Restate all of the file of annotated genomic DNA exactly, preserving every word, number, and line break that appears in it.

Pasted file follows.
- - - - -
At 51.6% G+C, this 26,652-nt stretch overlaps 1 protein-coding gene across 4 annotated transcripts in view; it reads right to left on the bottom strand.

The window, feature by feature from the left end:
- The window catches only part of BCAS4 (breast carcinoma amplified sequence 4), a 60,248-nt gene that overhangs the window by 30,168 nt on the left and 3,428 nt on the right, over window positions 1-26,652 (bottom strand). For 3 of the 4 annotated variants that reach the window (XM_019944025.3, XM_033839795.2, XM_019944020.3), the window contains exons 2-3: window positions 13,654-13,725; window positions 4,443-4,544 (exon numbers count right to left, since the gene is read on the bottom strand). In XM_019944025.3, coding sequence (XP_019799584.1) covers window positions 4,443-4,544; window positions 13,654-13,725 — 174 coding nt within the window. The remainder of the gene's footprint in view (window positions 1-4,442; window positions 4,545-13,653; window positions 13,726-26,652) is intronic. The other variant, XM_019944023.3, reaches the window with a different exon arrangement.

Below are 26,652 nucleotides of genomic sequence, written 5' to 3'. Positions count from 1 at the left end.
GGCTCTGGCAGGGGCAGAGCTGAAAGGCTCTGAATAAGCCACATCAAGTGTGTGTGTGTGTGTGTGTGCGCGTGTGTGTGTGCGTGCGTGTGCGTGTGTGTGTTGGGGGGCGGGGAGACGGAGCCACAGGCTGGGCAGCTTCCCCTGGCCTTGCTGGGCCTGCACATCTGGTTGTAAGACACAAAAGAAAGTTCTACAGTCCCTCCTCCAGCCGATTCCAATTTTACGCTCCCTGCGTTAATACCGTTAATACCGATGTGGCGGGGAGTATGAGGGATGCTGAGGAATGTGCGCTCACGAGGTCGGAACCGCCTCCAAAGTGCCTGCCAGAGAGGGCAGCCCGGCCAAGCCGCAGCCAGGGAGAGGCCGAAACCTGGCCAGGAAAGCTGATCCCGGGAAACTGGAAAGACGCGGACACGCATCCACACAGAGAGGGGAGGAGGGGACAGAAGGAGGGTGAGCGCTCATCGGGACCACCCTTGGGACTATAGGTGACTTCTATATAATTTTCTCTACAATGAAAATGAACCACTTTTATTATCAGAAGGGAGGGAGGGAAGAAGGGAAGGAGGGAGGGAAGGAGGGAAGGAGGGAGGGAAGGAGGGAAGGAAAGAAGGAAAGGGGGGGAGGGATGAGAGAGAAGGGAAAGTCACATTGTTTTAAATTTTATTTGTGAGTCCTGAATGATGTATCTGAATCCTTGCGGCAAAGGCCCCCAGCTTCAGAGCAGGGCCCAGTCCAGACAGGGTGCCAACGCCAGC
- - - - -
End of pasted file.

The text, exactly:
At 51.6% G+C, this 26,652-nt stretch overlaps 1 protein-coding gene across 4 annotated transcripts in view; it reads right to left on the bottom strand.

The window, feature by feature from the left end:
- The window catches only part of BCAS4 (breast carcinoma amplified sequence 4), a 60,248-nt gene that overhangs the window by 30,168 nt on the left and 3,428 nt on the right, over window positions 1-26,652 (bottom strand). For 3 of the 4 annotated variants that reach the window (XM_019944025.3, XM_033839795.2, XM_019944020.3), the window contains exons 2-3: window positions 13,654-13,725; window positions 4,443-4,544 (exon numbers count right to left, since the gene is read on the bottom strand). In XM_019944025.3, coding sequence (XP_019799584.1) covers window positions 4,443-4,544; window positions 13,654-13,725 — 174 coding nt within the window. The remainder of the gene's footprint in view (window positions 1-4,442; window positions 4,545-13,653; window positions 13,726-26,652) is intronic. The other variant, XM_019944023.3, reaches the window with a different exon arrangement.

Below are 26,652 nucleotides of genomic sequence, written 5' to 3'. Positions count from 1 at the left end.
GGCTCTGGCAGGGGCAGAGCTGAAAGGCTCTGAATAAGCCACATCAAGTGTGTGTGTGTGTGTGTGTGCGCGTGTGTGTGTGCGTGCGTGTGCGTGTGTGTGTTGGGGGGCGGGGAGACGGAGCCACAGGCTGGGCAGCTTCCCCTGGCCTTGCTGGGCCTGCACATCTGGTTGTAAGACACAAAAGAAAGTTCTACAGTCCCTCCTCCAGCCGATTCCAATTTTACGCTCCCTGCGTTAATACCGTTAATACCGATGTGGCGGGGAGTATGAGGGATGCTGAGGAATGTGCGCTCACGAGGTCGGAACCGCCTCCAAAGTGCCTGCCAGAGAGGGCAGCCCGGCCAAGCCGCAGCCAGGGAGAGGCCGAAACCTGGCCAGGAAAGCTGATCCCGGGAAACTGGAAAGACGCGGACACGCATCCACACAGAGAGGGGAGGAGGGGACAGAAGGAGGGTGAGCGCTCATCGGGACCACCCTTGGGACTATAGGTGACTTCTATATAATTTTCTCTACAATGAAAATGAACCACTTTTATTATCAGAAGGGAGGGAGGGAAGAAGGGAAGGAGGGAGGGAAGGAGGGAAGGAGGGAGGGAAGGAGGGAAGGAAAGAAGGAAAGGGGGGGAGGGATGAGAGAGAAGGGAAAGTCACATTGTTTTAAATTTTATTTGTGAGTCCTGAATGATGTATCTGAATCCTTGCGGCAAAGGCCCCCAGCTTCAGAGCAGGGCCCAGTCCAGACAGGGTGCCAACGCCAGC